Massachusetts Senate Primes Sports Betting Legislation For Passage
The Massachusetts Senate is finally ready to move on sports betting, though it will only begin a prolonged negotiation with the House. The Senate Ways and Means Committee finally advanced sports betting legislation late Friday.
Senators will discuss HB 3993 Thursday on the Senate floor. Legislative sources tell Play MA that the Senate will pass the bill Thursday, likely with amendments.
Before advancing the bill, the Ways and Means Committee essentially subbed in language from Sen. Eric Lesser’s SB 269.
The House passed the bill crafted by the Economic Development and Emerging Technologies Committee in June.
Senate passage of sports betting legislation would be a long-awaited key step toward legalization in Massachusetts. In addition to the passage last year, the House included sports betting in an economic development bill in 2020 only to have it removed during conference committee negotiations with the Senate.
Many differences with House bill
Major differences need sorting out between the House and Senate proposals. Some might be addressed in amendments on the Senate floor. But most will go to a conference committee following inevitable House non-concurrence.
Key differences between the House and Senate bill include:
- The Senate bill does not include betting on collegiate sports. House Speaker Ronald Mario previously said that would be a dealbreaker for the House.
- Tax rates are much higher in the Senate bill. The Senate proposes 35% on mobile bets and 20% on in-person wagers. In the House, those rates are 15% and 12.5%.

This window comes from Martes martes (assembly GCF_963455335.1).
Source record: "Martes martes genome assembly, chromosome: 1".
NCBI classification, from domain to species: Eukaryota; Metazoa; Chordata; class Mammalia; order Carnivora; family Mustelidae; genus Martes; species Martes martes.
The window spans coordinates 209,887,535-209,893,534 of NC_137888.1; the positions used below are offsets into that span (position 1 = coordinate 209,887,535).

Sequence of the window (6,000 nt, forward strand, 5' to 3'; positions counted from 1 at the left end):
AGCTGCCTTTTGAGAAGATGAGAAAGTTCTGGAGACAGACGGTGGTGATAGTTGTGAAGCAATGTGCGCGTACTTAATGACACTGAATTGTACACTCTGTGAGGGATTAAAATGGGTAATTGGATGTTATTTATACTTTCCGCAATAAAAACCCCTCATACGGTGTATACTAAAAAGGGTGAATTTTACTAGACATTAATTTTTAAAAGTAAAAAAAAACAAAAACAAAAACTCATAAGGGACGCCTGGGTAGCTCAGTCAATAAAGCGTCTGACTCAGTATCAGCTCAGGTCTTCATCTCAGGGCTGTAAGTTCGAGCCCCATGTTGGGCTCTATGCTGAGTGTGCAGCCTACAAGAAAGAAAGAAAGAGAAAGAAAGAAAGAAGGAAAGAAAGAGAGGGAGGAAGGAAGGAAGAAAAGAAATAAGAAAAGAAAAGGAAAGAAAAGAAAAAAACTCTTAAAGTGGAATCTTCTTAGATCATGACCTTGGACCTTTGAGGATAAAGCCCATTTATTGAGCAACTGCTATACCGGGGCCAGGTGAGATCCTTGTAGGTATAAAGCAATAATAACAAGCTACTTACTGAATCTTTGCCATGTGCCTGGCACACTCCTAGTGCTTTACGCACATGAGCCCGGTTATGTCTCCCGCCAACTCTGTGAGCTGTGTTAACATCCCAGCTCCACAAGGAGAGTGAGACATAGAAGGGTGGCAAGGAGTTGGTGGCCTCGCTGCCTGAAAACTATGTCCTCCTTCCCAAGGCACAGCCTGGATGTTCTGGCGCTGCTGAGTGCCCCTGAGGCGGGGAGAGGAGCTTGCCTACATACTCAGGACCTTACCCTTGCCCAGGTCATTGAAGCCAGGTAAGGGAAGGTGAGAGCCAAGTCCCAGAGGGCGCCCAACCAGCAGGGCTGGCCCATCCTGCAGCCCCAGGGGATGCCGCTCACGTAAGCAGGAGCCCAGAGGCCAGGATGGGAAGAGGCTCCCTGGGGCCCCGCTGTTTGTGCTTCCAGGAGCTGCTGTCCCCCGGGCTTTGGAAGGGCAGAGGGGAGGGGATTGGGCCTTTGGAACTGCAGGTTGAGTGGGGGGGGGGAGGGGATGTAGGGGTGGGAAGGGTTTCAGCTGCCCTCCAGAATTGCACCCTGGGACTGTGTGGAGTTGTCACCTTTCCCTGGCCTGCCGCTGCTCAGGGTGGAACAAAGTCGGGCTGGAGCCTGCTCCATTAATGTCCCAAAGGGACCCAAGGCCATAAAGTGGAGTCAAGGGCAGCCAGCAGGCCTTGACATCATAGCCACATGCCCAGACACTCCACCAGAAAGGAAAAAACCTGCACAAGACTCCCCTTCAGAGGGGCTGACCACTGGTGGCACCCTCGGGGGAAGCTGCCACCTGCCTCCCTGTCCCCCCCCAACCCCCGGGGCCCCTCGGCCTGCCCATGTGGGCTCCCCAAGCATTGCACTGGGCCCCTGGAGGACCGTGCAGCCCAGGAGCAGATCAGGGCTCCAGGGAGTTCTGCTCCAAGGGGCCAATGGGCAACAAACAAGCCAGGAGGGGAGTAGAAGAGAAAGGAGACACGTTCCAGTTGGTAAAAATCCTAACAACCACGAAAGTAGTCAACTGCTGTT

- The Senate bill allows nine sports betting licenses, one for each casino and six untethered mobile operators. The House bill allows each casino to have three skins, two horse racetracks to have one, and unlimited untethered mobile licenses.
- Sports betting licensees pay an initial $5 million renewable every five years for another $5 million in the Senate bill.
Article showed support for sports betting in MA Senate
Last month, the State House News Service reported that at least 60% of Massachusetts senators support sports wagering legalization.
There are 40 members of the Massachusetts Senate, making 21 votes needed to pass legislation. The comprehensive article noted support from 24 senators, possibly helping spark action.
If the Senate passes legislation Thursday, it gives the chambers plenty of time to work out differences between their bills. The Massachusetts regular legislative session runs through July 31.